By New Times
By Connor Radnovich
By Robrt L. Pela and Amy Silverman
By Ray Stern
By Keegan Hamilton
By Matthew Hendley
By Monica Alonzo
By Monica Alonzo
Today, Diane Lee says simply, "I wish I'd picked Aetna."
A lot of PacifiCare customers might echo that. While PacifiCare has impressed Wall Street with its growth and profit margins, it's also enraged patients and taken heat for a callous attitude.
In the last five years, the California-based insurer has been taken to court by regulators and patients, hit with fines in California and Florida for its business practices and criticized for profiling physicians who write costly prescriptions.
"This is definitely a company that is more concerned with its stock price than patients," says Jamie Court, the advocacy director for the Foundation for Taxpayer and Consumer Rights, a nonprofit watchdog group. "Patients have a tendency to fall through the cracks, particularly when they don't go to war to protect their rights."
PacifiCare and other HMOs say they've gotten a bad rap, that denials are the tool with which they control unnecessary and out-of-control care. And they've been fighting back, particularly through political means. PacifiCare gives massive amounts to politicians--about $2 million annually on lobbying and contributions. And late last year, a consortium of HMOs, including PacifiCare, pledged to spend $20 million on an image-buffing ad campaign.
PacifiCare is run locally by Richard Badger, president of PacifiCare of Arizona, and Ace Hodgin Jr., vice president of health services. PacifiCare covers 194,000 people in the state, and more than 55 hospitals and 3,000 physicians belong to its provider network. Over the last three years, the state Department of Insurance has received 214 complaints against the HMO, ranking it third in complaints among health insurers.
After the school nurse pointed out Shawndra's condition, the Lees took their daughter to Dr. Jan Willcox, their primary-care physician approved by PacifiCare.
But Shawndra needed a specialist, and the Lees took their first step into the twilight zone of an HMO-dominated world.
In order to see a specialist, the Lees needed a referral from Willcox. The primary-care physician is often called, in HMO jargon, the "gatekeeper," who, like a bouncer, decides who gets in, and who stays out. The HMO won't pay unless there is a referral. This keeps its costs down because fewer people end up seeing the more expensive specialists.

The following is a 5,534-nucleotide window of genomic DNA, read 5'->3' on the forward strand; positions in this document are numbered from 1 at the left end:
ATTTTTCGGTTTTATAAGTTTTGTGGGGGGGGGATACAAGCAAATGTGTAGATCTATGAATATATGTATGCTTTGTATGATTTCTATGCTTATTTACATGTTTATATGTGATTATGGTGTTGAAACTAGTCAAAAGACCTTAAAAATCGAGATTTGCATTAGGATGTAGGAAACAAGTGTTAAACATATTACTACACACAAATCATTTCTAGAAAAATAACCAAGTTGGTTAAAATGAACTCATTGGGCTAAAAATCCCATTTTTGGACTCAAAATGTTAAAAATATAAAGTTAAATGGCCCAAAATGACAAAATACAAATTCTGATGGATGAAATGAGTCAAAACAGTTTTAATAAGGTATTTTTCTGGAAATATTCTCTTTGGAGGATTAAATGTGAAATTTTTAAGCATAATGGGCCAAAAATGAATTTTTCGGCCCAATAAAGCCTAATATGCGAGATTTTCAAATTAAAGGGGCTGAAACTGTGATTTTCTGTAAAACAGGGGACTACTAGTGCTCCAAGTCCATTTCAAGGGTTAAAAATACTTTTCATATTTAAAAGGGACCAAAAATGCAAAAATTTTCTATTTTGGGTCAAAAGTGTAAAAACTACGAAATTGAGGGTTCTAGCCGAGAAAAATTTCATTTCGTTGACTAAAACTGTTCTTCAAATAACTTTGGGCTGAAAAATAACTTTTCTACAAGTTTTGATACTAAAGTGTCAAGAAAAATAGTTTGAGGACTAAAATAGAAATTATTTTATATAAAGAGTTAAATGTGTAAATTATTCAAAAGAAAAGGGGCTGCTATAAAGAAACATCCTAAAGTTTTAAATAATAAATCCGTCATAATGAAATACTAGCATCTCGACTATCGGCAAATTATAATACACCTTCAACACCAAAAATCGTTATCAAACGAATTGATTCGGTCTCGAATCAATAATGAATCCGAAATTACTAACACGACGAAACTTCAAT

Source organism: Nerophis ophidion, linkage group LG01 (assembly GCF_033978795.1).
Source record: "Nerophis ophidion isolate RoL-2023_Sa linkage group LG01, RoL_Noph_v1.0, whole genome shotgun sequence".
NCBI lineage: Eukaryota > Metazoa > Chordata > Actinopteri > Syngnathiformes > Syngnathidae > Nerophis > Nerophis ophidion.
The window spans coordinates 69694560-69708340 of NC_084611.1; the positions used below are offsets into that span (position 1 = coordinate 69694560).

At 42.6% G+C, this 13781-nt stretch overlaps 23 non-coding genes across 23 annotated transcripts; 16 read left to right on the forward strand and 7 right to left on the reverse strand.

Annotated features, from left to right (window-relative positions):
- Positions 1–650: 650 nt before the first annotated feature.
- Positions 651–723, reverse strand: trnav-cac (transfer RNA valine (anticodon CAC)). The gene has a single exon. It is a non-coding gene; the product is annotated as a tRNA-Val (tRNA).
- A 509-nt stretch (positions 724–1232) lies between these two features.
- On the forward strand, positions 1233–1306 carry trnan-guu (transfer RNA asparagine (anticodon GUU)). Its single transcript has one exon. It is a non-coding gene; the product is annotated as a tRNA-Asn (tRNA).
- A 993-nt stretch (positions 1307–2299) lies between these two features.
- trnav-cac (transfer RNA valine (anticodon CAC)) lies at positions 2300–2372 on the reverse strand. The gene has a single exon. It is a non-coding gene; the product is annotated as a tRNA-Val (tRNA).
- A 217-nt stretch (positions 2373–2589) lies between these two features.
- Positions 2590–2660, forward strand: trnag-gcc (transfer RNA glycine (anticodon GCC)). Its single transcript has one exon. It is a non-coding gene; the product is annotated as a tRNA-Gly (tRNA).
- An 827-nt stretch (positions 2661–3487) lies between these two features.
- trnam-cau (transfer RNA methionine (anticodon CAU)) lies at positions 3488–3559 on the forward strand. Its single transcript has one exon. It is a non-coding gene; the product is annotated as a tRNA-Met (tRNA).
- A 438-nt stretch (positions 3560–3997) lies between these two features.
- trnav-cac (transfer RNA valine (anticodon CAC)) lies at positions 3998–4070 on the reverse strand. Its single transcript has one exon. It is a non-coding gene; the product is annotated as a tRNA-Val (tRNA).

These are the hoops most people have to jump through for health care today. About 175 million Americans are covered by HMOs, and Arizona is near the front of the pack: 89 percent of those with medical insurance in the state are covered by HMOs.
In September 1997, four months after the Lees first learned of Shawndra's scoliosis, she finally got in to see Dr. Terry McLean, an orthopedic surgeon. The curve had worsened to 55 degrees, he found, and he recommended surgery. But, according to the Lees, his bedside manner left something to be desired.
McLean, who wouldn't talk to New Times, explained to the Lees how scoliosis is treated in most cases: through a method called posterior correction. The surgery requires opening an incision all the way down the patient's back, almost like filleting a fish. Several vertebrae are usually removed from the spine, and metal rods are inserted to fuse the backbone into the correct position.
The procedure, while fairly common, is long and intense. The patient has to have blood drawn and stored to make up for the substantial loss during the operation. The incision stretches down the patient's whole back, leaving a long scar. It's usually a week before the patient can get out of bed, and months before she has a full range of motion.
McLean seemed to emphasize the risks and didn't take much time to explain things, Diane and Shawndra say. "He was very curt, very rude," Diane says. "He acted like we were wasting his time."
But even though McLean talked about the risks of the surgery, the Lees say he never told them it was urgent. He also never informed them about any other options or procedures. He said they should think it over and get back to him, Diane Lee says.
Shawndra was terrified, her mother says. "She was crying in the car on the way home, she was so upset," Diane Lee recalls. "She was saying, 'I don't want that.'"
"We didn't know anything about the operation, what was involved," Shawndra Lee says. "He was the first doctor we talked to who had done the surgery. He made it seem very scary."
When David Lee heard about this, he went looking for alternatives.
He thought he found the answer when he came across Dr. Ronald Blackman's Web site. Blackman had started correcting scoliosis with a new method, which promised less blood loss, smaller incisions and a quicker recovery time.
In Blackman's method, Lee learned, the surgeon enters the body through the side of the chest, using very small cuts--one inch to one-and-a-half inches. Then the surgeon corrects the bend and places the rods with instruments guided by a small camera. The method is called endoscopic anterior correction.
Anterior correction is nothing new--surgeons have used it to correct spinal deformity since the late '60s. But Blackman has pioneered placing corrective rods and screws through the front with the use of cameras. He's done more than 50 of the surgeries so far, almost all with good results, Lee found.